It's Final Exam Day at Battleworld's Institute for Gifted Youths! Of course, Battleworld's equivalent of a final exam is a brutal death match between students! But don't worry, y'all, Molly Hayes has totally got this. No matter what Jubilee says about her being too young or "in way over her head." She's frickin' Princess Powerful!
Hop aboard the Thingamajigger and join the Cat and Co. as they travel the world and visit six different habitats—a tropical rainforest, the African savanna, a desert, the Arctic, a rocky shore, and Sally's backyard—in this sturdy, oversize board book with 50 flaps about places visited in the PBS Kids show The Cat in the Hat Knows a Lot About That! See that jaguar hidden in the rain forest? Lift the flap to find out how its spotted fur helps the big cat disappear in the dappled light. See that patch of sand on the beach? Lift the flap to find a soft-shelled clam buried in the sand! Perfect for little hands and curious minds, this is a great way to introduce natural history featuring a character kids know and love!
Historians have long known that German immigrants provided much of the support for emancipation in southern Border States. Kristen Layne Anderson's Abolitionizing Missouri, however, is the first analysis of the reasons behind that opposition as well as the first exploration of the impact that the Civil War and emancipation had on German immigrants' ideas about race. Anderson focuses on the relationships between German immigrants and African Americans in St. Louis, Missouri, looking particularly at the ways in which German attitudes towards African Americans and the institution of slavery changed over time. Anderson suggests that although some German Americans deserved their reputation for racial egalitarianism, many others opposed slavery only when it served their own interests to do so. When slavery did not seem to affect their lives, they ignored it; once it began to threaten the stability of the country or their ability to get land, they opposed it. After slavery ended, most German immigrants accepted the American racial hierarchy enough to enjoy its benefits, and had little interest in helping tear it down, particularly when doing so angered their native-born white neighbors. Anderson's work counters prevailing interpretations in immigration and ethnic history, where until recently, scholars largely accepted that German immigrants were solidly antislavery. Instead, she uncovers a spectrum of Germans' "antislavery" positions and explores the array of individual motives driving such diverse responses..
In the end, Anderson demonstrates that Missouri Germans were more willing to undermine the racial hierarchy by questioning slavery than were most white Missourians, although after emancipation, many of them showed little interest in continuing to demolish the hierarchy that benefited them by fighting for black rights.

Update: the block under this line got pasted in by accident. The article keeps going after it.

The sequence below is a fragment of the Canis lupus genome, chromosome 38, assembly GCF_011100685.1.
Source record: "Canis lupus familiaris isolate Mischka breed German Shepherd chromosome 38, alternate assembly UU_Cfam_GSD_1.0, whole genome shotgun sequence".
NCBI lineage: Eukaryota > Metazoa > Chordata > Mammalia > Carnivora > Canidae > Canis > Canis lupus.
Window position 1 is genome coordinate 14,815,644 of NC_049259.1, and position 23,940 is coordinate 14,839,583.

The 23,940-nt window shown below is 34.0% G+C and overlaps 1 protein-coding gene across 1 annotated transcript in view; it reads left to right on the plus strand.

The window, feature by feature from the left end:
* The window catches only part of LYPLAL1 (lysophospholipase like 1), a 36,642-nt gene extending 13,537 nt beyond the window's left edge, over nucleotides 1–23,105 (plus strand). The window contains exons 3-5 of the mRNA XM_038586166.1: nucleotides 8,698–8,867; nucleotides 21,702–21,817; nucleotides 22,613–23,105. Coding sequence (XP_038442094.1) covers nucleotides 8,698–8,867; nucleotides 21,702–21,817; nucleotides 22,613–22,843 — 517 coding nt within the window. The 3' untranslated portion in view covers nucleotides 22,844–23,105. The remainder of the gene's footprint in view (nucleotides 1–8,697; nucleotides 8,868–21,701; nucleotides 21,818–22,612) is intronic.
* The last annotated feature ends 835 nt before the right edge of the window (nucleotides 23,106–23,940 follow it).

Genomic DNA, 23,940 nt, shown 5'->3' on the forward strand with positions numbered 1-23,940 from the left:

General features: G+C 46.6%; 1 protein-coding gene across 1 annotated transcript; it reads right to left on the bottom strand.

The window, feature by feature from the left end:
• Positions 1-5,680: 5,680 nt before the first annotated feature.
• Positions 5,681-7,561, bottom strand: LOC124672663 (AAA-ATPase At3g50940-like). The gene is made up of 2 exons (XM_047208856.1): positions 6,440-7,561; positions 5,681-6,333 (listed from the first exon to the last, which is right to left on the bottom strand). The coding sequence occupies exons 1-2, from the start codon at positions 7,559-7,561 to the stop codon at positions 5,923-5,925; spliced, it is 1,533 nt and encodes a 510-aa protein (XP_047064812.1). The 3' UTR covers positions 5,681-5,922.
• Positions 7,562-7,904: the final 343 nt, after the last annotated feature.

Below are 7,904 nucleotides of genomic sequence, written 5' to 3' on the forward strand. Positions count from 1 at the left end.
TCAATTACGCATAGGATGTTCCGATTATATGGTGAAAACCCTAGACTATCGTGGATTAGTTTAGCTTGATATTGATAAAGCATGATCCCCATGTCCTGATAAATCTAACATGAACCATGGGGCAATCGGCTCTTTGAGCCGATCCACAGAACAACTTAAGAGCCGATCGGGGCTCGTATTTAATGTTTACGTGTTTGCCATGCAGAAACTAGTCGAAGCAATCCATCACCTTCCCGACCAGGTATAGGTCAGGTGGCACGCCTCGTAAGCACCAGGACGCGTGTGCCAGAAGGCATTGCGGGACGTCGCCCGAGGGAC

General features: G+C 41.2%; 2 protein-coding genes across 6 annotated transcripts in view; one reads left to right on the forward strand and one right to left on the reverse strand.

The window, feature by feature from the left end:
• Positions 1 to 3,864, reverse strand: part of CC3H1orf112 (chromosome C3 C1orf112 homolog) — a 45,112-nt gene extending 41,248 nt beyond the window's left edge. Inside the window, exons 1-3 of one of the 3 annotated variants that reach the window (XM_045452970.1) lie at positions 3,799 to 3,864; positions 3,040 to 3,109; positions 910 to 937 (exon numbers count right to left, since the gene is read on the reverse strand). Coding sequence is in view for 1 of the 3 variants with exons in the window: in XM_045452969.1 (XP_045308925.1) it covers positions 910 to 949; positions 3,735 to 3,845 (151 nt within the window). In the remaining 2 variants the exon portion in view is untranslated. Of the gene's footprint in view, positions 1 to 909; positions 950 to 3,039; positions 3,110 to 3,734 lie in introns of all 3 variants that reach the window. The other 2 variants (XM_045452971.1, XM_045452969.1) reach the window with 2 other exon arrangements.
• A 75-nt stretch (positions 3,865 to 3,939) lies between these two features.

Including some of the most advanced concepts of non-equilibrium quantum statistical mechanics, this book presents the conceptual framework underlying the atomistic theory of matter. No prior acquaintance with quantum mechanics is assumed. Many numerical examples provide concrete illustrations, and the corresponding MATLAB codes can be downloaded from the web. Videostreamed lectures linked to specific sections of the book are also available through web access.
When Kenneth Earl advertises for someone to help him catalogue his vast collection of music, Maggie -- the final candidate -- is his last hope. What he doesn't know, however, is that this isn't the first time that Maggie has been to Earl House, and it's no coincidence that she applied for the job. As a child, Maggie and her mother lived near the river that runs past the house. Maggie's memories of that time are patchy, like pieces from a jigsaw puzzle that don't quite fit: she remembers Kenneth's son, William; a boat; a dog; she remembers children singing, and being alone, afraid. She remembers -- afterwards -- returning home, mute, refusing to speak. For her, going back to Earl House as an adult offers the chance to fill in the gaps and finally, perhaps, lay the ghosts of her childhood: for her, as for William, this is her chance to reclaim her past. Written in clear, ringing prose, "The Song House" is about language and music, memory and place, about who we are and the narratives we weave about the events of our lives. Beautiful and haunting, its cadences, themes and characters will resonate with the reader long after the final page is finished. 'An extraordinarily instinctive writer with a delicate feel for language' "Observer"
Using a simple workbook-style approach, Celia Sinclair combines commentary, study guides, maps, and charts to direct the reader through the Old Testament.
The author has also included the latest scholarship in Old Testament studies. Written with a high school Old Testament survey course in mind, the book is also ideal for independent study. The tear-out study guides may be used as homework or in-class assignments or as a basis for group discussions.